100 Years of Learning Disability Nursing – Meet the Team

Posted: 12/12/19

This year marks the 100th anniversary of learning disability nursing. To mark the centenary, we have written a series of case studies celebrating the work of those in learning disability nursing.

Kelly Glaister is an acting community modern matron at Cumbria, Northumberland, Tyne and Wear NHS Foundation Trust (CNTW), a provider of mental health and learning disability services in the North East and North Cumbria.

Kelly is currently on a six-month secondment from Central Community Services where her previous role was as a pathway manager working in the Working Aged Adults community treatment team in Gateshead.

Her current role is extremely varied and some of her responsibilities include providing clinical and professional leadership to support team managers and community teams in providing the highest possible quality care. She attends Trust-wide meetings and provides mentoring for staff.

Day to day, Kelly provides advice and support to services, staff, service users and carers.

Since joining the Trust in 1996, Kelly has had a variety of roles beginning her career as a nursing assistant at Prudhoe Hospital in what was then known as a challenging behaviour ward.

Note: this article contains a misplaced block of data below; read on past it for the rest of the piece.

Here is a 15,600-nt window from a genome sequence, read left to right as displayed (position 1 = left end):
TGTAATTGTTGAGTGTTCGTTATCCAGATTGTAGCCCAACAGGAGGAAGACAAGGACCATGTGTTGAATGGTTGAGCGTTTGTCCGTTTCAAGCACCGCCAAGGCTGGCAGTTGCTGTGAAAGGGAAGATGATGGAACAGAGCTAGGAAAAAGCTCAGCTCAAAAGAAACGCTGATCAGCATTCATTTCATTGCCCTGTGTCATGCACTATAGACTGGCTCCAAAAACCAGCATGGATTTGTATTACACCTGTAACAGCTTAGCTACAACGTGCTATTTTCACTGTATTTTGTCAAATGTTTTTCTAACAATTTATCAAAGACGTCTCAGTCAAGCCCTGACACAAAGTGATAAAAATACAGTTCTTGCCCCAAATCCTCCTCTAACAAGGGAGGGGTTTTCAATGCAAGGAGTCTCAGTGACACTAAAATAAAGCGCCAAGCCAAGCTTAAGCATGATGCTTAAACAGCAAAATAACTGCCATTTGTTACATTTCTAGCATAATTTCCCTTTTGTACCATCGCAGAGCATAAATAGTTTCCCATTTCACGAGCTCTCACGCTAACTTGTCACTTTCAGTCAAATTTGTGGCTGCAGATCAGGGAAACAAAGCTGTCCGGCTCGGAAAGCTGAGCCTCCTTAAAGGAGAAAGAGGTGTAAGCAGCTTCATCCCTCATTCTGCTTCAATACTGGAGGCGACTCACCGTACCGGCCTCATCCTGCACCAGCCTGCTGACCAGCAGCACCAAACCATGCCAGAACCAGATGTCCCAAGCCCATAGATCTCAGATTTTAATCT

Two years later, she applied for nursing training and worked on a number of placements at Prudhoe Hospital before qualifying in 2001. Following qualification, she continued to work at Prudhoe Hospital before moving to a low secure forensic rehab unit.

When the unit unfortunately had to close due to the redeployment of services at Prudhoe, Kelly moved to the prison services working at HMP Frankland and HMP Durham where she was the clinical lead and non-medical prescriber at the prison’s drug and alcohol services.

Kelly describes her move to the prison services as a culture shock but something she found extremely interesting. She moved back to CNTW in 2013 working in community mental health teams in Newcastle.

“I’ve loved all the different roles I have done throughout my career,” Kelly said. “Working in different areas has given me transferrable skills that I have been able to utilise in multiple roles.”
For Kelly, working in a supportive team and being able to make a difference are the things that make the job worthwhile.

She added: “I find being able to support the teams on bigger campaigns such as the flu vaccines and physical health to be really rewarding.”

Kelly believes that recruitment and retention is the most difficult challenge facing learning disability nursing. She said: “There are small numbers doing training and mental health nursing has always appeared to be a more attractive profession.

“I think there’s a lack of education around the roles and opportunities available to learning disability nurses and people don’t always know the transferrable skills they can bring to many roles. I’m keen to do all I can to raise the profile of learning disability nurses!”